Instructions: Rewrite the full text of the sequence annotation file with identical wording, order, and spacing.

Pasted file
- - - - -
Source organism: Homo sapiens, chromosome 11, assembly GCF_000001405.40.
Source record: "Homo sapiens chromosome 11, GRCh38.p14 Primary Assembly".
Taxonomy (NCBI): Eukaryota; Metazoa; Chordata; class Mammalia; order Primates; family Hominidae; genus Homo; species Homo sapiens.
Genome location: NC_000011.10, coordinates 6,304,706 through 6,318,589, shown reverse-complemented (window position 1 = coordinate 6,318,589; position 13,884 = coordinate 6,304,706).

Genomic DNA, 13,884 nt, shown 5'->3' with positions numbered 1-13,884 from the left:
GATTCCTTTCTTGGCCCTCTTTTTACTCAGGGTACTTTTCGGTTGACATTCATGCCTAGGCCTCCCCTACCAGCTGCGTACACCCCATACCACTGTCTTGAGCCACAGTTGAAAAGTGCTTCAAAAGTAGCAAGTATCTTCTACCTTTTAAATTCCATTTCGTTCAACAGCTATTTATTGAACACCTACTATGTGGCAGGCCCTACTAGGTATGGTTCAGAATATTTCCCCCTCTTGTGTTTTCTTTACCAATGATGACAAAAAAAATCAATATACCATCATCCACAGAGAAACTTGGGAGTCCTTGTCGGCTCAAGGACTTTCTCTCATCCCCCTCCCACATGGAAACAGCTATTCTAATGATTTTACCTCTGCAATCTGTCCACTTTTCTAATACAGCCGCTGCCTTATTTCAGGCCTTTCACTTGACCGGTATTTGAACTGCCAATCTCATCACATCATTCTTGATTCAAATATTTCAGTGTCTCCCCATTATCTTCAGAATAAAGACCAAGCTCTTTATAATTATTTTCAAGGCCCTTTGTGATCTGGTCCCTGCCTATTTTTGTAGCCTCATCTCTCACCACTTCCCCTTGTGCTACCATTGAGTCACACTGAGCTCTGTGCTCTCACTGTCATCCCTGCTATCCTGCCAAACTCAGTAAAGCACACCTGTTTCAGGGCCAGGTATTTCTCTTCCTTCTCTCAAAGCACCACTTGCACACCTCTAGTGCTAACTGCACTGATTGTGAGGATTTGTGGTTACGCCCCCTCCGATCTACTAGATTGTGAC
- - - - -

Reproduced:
Source organism: Homo sapiens, chromosome 11, assembly GCF_000001405.40.
Source record: "Homo sapiens chromosome 11, GRCh38.p14 Primary Assembly".
Taxonomy (NCBI): Eukaryota; Metazoa; Chordata; class Mammalia; order Primates; family Hominidae; genus Homo; species Homo sapiens.
Genome location: NC_000011.10, coordinates 6,304,706 through 6,318,589, shown reverse-complemented (window position 1 = coordinate 6,318,589; position 13,884 = coordinate 6,304,706).

Genomic DNA, 13,884 nt, shown 5'->3' with positions numbered 1-13,884 from the left:
GATTCCTTTCTTGGCCCTCTTTTTACTCAGGGTACTTTTCGGTTGACATTCATGCCTAGGCCTCCCCTACCAGCTGCGTACACCCCATACCACTGTCTTGAGCCACAGTTGAAAAGTGCTTCAAAAGTAGCAAGTATCTTCTACCTTTTAAATTCCATTTCGTTCAACAGCTATTTATTGAACACCTACTATGTGGCAGGCCCTACTAGGTATGGTTCAGAATATTTCCCCCTCTTGTGTTTTCTTTACCAATGATGACAAAAAAAATCAATATACCATCATCCACAGAGAAACTTGGGAGTCCTTGTCGGCTCAAGGACTTTCTCTCATCCCCCTCCCACATGGAAACAGCTATTCTAATGATTTTACCTCTGCAATCTGTCCACTTTTCTAATACAGCCGCTGCCTTATTTCAGGCCTTTCACTTGACCGGTATTTGAACTGCCAATCTCATCACATCATTCTTGATTCAAATATTTCAGTGTCTCCCCATTATCTTCAGAATAAAGACCAAGCTCTTTATAATTATTTTCAAGGCCCTTTGTGATCTGGTCCCTGCCTATTTTTGTAGCCTCATCTCTCACCACTTCCCCTTGTGCTACCATTGAGTCACACTGAGCTCTGTGCTCTCACTGTCATCCCTGCTATCCTGCCAAACTCAGTAAAGCACACCTGTTTCAGGGCCAGGTATTTCTCTTCCTTCTCTCAAAGCACCACTTGCACACCTCTAGTGCTAACTGCACTGATTGTGAGGATTTGTGGTTACGCCCCCTCCGATCTACTAGATTGTGAC